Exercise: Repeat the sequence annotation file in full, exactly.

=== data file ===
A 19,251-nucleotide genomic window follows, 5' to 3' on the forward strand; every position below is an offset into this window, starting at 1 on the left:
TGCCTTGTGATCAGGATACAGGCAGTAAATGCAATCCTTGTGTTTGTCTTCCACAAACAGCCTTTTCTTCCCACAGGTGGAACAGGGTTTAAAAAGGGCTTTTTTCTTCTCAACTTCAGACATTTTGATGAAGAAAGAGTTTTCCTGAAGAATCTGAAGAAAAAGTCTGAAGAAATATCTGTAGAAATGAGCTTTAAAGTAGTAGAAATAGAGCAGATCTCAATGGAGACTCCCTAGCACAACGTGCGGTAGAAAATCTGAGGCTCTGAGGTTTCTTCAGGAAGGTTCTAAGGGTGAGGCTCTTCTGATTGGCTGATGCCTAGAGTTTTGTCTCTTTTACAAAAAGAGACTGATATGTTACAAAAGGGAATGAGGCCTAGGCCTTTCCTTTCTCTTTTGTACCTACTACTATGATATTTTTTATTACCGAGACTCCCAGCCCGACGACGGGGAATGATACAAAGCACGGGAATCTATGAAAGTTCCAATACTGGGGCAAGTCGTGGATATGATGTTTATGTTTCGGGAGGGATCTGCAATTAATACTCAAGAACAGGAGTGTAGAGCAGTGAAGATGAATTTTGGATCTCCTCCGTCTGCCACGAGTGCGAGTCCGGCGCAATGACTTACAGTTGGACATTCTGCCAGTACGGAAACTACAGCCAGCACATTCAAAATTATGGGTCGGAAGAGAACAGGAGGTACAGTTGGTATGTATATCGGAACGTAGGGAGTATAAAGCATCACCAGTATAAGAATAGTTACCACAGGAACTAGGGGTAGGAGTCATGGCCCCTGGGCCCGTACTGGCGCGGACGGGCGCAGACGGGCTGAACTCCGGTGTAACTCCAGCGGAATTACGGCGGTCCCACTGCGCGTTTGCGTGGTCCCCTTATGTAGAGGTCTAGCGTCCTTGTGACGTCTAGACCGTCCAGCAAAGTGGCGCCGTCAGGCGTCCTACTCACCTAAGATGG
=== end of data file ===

A 19,251-nucleotide genomic window follows, 5' to 3' on the forward strand; every position below is an offset into this window, starting at 1 on the left:
TGCCTTGTGATCAGGATACAGGCAGTAAATGCAATCCTTGTGTTTGTCTTCCACAAACAGCCTTTTCTTCCCACAGGTGGAACAGGGTTTAAAAAGGGCTTTTTTCTTCTCAACTTCAGACATTTTGATGAAGAAAGAGTTTTCCTGAAGAATCTGAAGAAAAAGTCTGAAGAAATATCTGTAGAAATGAGCTTTAAAGTAGTAGAAATAGAGCAGATCTCAATGGAGACTCCCTAGCACAACGTGCGGTAGAAAATCTGAGGCTCTGAGGTTTCTTCAGGAAGGTTCTAAGGGTGAGGCTCTTCTGATTGGCTGATGCCTAGAGTTTTGTCTCTTTTACAAAAAGAGACTGATATGTTACAAAAGGGAATGAGGCCTAGGCCTTTCCTTTCTCTTTTGTACCTACTACTATGATATTTTTTATTACCGAGACTCCCAGCCCGACGACGGGGAATGATACAAAGCACGGGAATCTATGAAAGTTCCAATACTGGGGCAAGTCGTGGATATGATGTTTATGTTTCGGGAGGGATCTGCAATTAATACTCAAGAACAGGAGTGTAGAGCAGTGAAGATGAATTTTGGATCTCCTCCGTCTGCCACGAGTGCGAGTCCGGCGCAATGACTTACAGTTGGACATTCTGCCAGTACGGAAACTACAGCCAGCACATTCAAAATTATGGGTCGGAAGAGAACAGGAGGTACAGTTGGTATGTATATCGGAACGTAGGGAGTATAAAGCATCACCAGTATAAGAATAGTTACCACAGGAACTAGGGGTAGGAGTCATGGCCCCTGGGCCCGTACTGGCGCGGACGGGCGCAGACGGGCTGAACTCCGGTGTAACTCCAGCGGAATTACGGCGGTCCCACTGCGCGTTTGCGTGGTCCCCTTATGTAGAGGTCTAGCGTCCTTGTGACGTCTAGACCGTCCAGCAAAGTGGCGCCGTCAGGCGTCCTACTCACCTAAGATGG